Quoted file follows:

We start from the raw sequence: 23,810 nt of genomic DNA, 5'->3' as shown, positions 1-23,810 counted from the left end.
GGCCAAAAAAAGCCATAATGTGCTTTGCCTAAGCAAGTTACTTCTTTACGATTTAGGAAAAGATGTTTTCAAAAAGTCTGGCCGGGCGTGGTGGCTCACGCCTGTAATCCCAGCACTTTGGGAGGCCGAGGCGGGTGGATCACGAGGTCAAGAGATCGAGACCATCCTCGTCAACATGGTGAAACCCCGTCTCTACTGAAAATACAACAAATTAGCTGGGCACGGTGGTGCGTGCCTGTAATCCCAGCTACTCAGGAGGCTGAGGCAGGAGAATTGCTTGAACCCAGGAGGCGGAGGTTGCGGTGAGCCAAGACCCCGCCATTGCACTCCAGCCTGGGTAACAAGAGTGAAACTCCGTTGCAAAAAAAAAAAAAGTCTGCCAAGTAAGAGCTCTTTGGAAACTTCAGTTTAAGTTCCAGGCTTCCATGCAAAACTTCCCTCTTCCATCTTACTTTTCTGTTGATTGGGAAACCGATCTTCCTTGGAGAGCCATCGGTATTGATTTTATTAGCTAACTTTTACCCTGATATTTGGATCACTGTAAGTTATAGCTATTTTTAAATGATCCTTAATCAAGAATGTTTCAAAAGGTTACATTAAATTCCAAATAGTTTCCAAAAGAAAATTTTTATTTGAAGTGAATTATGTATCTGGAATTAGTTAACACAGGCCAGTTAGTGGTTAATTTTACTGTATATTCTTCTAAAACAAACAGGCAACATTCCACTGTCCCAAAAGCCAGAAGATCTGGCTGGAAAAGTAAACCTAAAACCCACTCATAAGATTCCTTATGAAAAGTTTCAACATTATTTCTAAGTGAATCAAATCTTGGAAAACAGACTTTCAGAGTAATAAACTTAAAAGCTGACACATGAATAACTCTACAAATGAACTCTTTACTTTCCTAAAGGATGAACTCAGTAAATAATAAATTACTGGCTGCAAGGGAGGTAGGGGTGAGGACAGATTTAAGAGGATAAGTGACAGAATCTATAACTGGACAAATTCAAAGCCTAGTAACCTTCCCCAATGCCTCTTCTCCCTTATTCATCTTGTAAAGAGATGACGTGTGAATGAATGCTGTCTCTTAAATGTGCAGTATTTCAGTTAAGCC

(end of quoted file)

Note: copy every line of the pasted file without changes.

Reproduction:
We start from the raw sequence: 23,810 nt of genomic DNA, 5'->3' as shown, positions 1-23,810 counted from the left end.
GGCCAAAAAAAGCCATAATGTGCTTTGCCTAAGCAAGTTACTTCTTTACGATTTAGGAAAAGATGTTTTCAAAAAGTCTGGCCGGGCGTGGTGGCTCACGCCTGTAATCCCAGCACTTTGGGAGGCCGAGGCGGGTGGATCACGAGGTCAAGAGATCGAGACCATCCTCGTCAACATGGTGAAACCCCGTCTCTACTGAAAATACAACAAATTAGCTGGGCACGGTGGTGCGTGCCTGTAATCCCAGCTACTCAGGAGGCTGAGGCAGGAGAATTGCTTGAACCCAGGAGGCGGAGGTTGCGGTGAGCCAAGACCCCGCCATTGCACTCCAGCCTGGGTAACAAGAGTGAAACTCCGTTGCAAAAAAAAAAAAAGTCTGCCAAGTAAGAGCTCTTTGGAAACTTCAGTTTAAGTTCCAGGCTTCCATGCAAAACTTCCCTCTTCCATCTTACTTTTCTGTTGATTGGGAAACCGATCTTCCTTGGAGAGCCATCGGTATTGATTTTATTAGCTAACTTTTACCCTGATATTTGGATCACTGTAAGTTATAGCTATTTTTAAATGATCCTTAATCAAGAATGTTTCAAAAGGTTACATTAAATTCCAAATAGTTTCCAAAAGAAAATTTTTATTTGAAGTGAATTATGTATCTGGAATTAGTTAACACAGGCCAGTTAGTGGTTAATTTTACTGTATATTCTTCTAAAACAAACAGGCAACATTCCACTGTCCCAAAAGCCAGAAGATCTGGCTGGAAAAGTAAACCTAAAACCCACTCATAAGATTCCTTATGAAAAGTTTCAACATTATTTCTAAGTGAATCAAATCTTGGAAAACAGACTTTCAGAGTAATAAACTTAAAAGCTGACACATGAATAACTCTACAAATGAACTCTTTACTTTCCTAAAGGATGAACTCAGTAAATAATAAATTACTGGCTGCAAGGGAGGTAGGGGTGAGGACAGATTTAAGAGGATAAGTGACAGAATCTATAACTGGACAAATTCAAAGCCTAGTAACCTTCCCCAATGCCTCTTCTCCCTTATTCATCTTGTAAAGAGATGACGTGTGAATGAATGCTGTCTCTTAAATGTGCAGTATTTCAGTTAAGCC